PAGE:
September 24, 2022


More than €46 million was overpaid or wrongly claimed in pandemic unemployment payments (PUP) during the Covid-19 pandemic.

In figures released to RTÉ Radio’s This Week programme, the Department of Social Protection said just over 18,700 PUP overpayments were recorded up to the end of July.

The Government is now seeking the return of almost €34 million that was wrongly claimed, with €12.6 million repaid to date.

Denis Naughten, Independent TD and chairman of the Oireachtas committee on social protection, said 870,000 people had claimed the PUP and those who received an overpayment represented about 2 per cent of all claims, which was “low”.

Mr Naughten told RTÉ programme that a small number of fraud cases were being investigated but that in the majority of cases people who had returned to work believed the Department of Social Protection would be aware of this and would stop the payment.

“That of course is not the case. The technology is not there to do that at present. That’s how the vast bulk of these genuine cases went into arrears or overpayment,” he said.

The Roscommon-Galway TD said the overpayment highlighted “far broader issues” in terms of the management and review of social welfare claims.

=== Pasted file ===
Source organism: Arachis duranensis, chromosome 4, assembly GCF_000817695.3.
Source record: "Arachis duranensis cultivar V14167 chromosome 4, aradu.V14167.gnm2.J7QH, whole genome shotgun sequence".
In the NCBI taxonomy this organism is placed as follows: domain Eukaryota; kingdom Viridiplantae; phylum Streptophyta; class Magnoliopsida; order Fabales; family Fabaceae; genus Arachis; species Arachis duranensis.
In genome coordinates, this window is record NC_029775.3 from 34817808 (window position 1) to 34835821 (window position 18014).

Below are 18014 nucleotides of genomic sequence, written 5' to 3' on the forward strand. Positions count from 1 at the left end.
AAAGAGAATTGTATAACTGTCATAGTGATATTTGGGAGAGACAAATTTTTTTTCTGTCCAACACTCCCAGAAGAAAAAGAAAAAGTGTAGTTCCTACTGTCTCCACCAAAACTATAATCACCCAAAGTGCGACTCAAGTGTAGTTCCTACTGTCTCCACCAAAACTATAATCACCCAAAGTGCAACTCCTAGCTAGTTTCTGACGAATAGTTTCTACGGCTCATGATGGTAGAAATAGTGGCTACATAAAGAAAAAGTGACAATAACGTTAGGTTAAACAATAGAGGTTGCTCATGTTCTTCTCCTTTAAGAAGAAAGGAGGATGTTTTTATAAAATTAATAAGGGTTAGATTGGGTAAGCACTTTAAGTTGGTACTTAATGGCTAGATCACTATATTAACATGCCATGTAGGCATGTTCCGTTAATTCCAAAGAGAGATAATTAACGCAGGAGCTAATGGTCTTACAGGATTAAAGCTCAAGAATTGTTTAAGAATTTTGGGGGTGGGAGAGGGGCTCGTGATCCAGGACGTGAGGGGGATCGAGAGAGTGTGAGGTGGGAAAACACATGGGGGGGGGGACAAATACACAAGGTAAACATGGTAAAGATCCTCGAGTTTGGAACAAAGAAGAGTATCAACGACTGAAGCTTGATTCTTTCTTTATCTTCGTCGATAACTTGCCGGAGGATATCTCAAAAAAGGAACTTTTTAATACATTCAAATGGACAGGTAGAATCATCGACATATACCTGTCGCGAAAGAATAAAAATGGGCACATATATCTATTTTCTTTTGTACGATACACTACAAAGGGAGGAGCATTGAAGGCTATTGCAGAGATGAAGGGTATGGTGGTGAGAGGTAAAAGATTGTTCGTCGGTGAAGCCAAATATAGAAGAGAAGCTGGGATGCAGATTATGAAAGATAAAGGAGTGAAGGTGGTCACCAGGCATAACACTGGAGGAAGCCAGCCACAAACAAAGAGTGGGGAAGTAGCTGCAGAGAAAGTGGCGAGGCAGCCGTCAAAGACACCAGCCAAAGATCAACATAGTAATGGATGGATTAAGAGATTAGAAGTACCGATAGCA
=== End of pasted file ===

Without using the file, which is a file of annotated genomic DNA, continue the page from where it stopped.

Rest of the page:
Mr Naughten said the department paid out about €110 million in overpayments each year and “then has to try and seek the recovery of that”. He cited the example of one claimant who had to pay back €47,875 at a rate of €31.20 a week, which would take them 29 years.

Mr Naughten said the best way to ensure people did not end up in such arrears was to carry out regular reviews and that the Oireachtas committee had made a recommendation to the department that it needed to “carry out far more reviews of applications”.

In a statement to RTÉ, the department said it continued to make efforts to recover all outstanding overpayments.

“Where we find suspected fraudulent claiming, we pursue those who offend to ensure the funds are returned and the most severe cases are brought to the attention of the courts,” it said.


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